AR-15 precision long range shooting does not have to be a mystery. The information is out there, although it can be intimidating to start. To help, ARBuildJunkie reached out to the man who literally wrote the book on the subject, Former Army Ranger sniper team leader and best selling author, Ryan Cleckner. His book, the Long Range Shooting Handbook is an Amazon #1 Bestseller and is widely considered the go-to resource on the topic.
Q: Ryan, thanks for sitting down with us. Can you give our readers background on who you are, and what led you to want to write a book on the topic of
long range shooting?
A: I was born and raised hunting in the southwest in Arizona. I joined the military and ended up in 1st Ranger Battalion. After a few years there, I ended up going over to the sniper section, and then deployed in the Global War on Terror as a sniper to Afghanistan.
Right when Iraq was starting up is when I got out, so I never got the pleasure of going to Iraq, but I did Afghanistan twice.
I left the military and went back to college. Most of the decisions I have made in my life, I have done on a whim just because I am looking for a challenge or something new. Even the military, I never grew up wanting to be in the military…it just happened. I got bored after college. I taught at a government-contracted sniper school for years in Phoenix, also teaching a bunch of outdoor classes at the local community college, and…I just got bored.
The next challenge was to go to law school. Now, I never wanted to be a lawyer either. I just decided to do it. I became a lawyer and started working for the National Shooting Sports Foundation (NSSF), where I worked as a Government Relations Manager. From there I moved on to Remington, where I ended up being Vice President of Remington Outdoor Company. I left there because I was traveling like crazy, and decided to go on my own for ATF compliance and things like that. What I did was start to represent clients, and I decided I also wanted to write a book because the long-range videos I did with the NSSF have always been well received.
Q: Why do you think your videos were so successful?
A: I don’t over complicate things, or I try not to. So many guys, when it comes to talking about long-range shooting, well, they try to make it seem like such an exclusive club. “It is so hard, it is so tough, look how amazing I am and you could never do this.” That would just drive me
If my brand was anything in those videos, it was telling people: “Stop sweating all the crazy details. Yes, they matter but not for you yet. Let’s focus on the basics. This is not that hard to understand. You can do this.” Where I think other people take the opposite approach, which is a shame. I realized if that’s my brand, I want to write a book that takes the same approach.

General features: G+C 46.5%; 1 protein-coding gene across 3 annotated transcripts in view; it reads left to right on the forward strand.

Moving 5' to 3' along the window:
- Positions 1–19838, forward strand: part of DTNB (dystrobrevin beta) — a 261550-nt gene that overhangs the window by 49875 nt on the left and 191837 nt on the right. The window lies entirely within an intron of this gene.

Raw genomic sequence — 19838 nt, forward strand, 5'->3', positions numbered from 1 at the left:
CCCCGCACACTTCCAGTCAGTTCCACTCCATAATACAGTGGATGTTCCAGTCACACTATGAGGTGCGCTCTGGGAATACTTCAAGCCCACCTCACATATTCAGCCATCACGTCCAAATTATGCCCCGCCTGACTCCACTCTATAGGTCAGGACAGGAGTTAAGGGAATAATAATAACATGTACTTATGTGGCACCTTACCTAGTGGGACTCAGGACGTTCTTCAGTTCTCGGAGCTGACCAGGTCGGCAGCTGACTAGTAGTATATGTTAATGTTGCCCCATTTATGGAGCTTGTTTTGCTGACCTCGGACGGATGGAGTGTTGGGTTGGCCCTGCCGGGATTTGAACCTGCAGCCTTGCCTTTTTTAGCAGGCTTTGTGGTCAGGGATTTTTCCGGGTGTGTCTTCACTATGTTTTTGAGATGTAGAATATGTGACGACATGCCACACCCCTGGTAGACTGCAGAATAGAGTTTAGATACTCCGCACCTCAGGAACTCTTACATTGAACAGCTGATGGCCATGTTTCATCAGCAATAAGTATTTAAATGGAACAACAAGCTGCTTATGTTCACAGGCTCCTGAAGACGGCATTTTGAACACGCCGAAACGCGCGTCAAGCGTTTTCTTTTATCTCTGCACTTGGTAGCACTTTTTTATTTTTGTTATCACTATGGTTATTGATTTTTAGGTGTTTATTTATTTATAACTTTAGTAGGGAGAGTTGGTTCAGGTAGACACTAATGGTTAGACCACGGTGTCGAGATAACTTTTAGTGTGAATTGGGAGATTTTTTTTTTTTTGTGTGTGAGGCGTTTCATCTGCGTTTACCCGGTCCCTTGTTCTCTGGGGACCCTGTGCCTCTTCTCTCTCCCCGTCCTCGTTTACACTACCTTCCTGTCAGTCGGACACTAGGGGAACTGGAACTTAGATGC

So, the book is broken down into three chunks. The first chunk is “what it is.” The second chunk is “how it works”. The third chunk is “how to use it.” I start out chapter one with firearms safety. Chapter two is parts of the gun. I talk them through things like the difference between chambering and calibers. What is the crown and rifling, and all of the details a lot of guys think is beneath them. But, afterwards they all seem to come back and admit they learned something by going to the basics.
In the “how it works” section, I go over what MOA is, and mils, and environmental effects, and how those things can change your approach.
Finally, the “how to use it” section puts it all into practice the best I can in a book…with the same approach of: “Hey man, simple enough is good enough. Stop worrying about the spin of the earth and sitting there with a slide rule trying to calculate that butterfly flying by at the range and what effect that is going to have on your bullet, and taking 10 minutes to figure out this big calculation, then jerking the trigger and missing anyway.”
So, I threw the book up on Amazon to self-publish it…because why not? I also reached out to a few publishers who either didn’t respond or said “no thanks.” I
It just took off a little over two years ago, and then all the publishers came running, to which I said “too late.” It’s sold 65,000 copies to date, just being a basic, “how to get into long range shooting” book.
Q: To someone who is looking to enter the world of
long range shooting with their AR-15, what advice would you give them in regards to their rifle build?
A: With long-range ARs, I would only worry about the barrel and the trigger. Even if you have a budget AR and you just want to upgrade some parts and you put a decent quality barrel on it and a nice trigger, you are going to be fine.
Q: Any big mistakes you see builders make?
A: The biggest hang-ups I see are they try to buy a really nice barrel with a really cheap bolt and it is not head spaced properly or doesn’t work properly for them. Or they try to do a premium barrel and a crappy trigger. And it is not that you can’t shoot accurately with a bad trigger. You can. It is just that you are the most inaccurate part of the system.
We’re talking about accurate rifles. If you have an accurate rifle, you are the worst part of the system. The less you can have yourself imparted on the rifle, the better off it is going to be. A precision rifle does better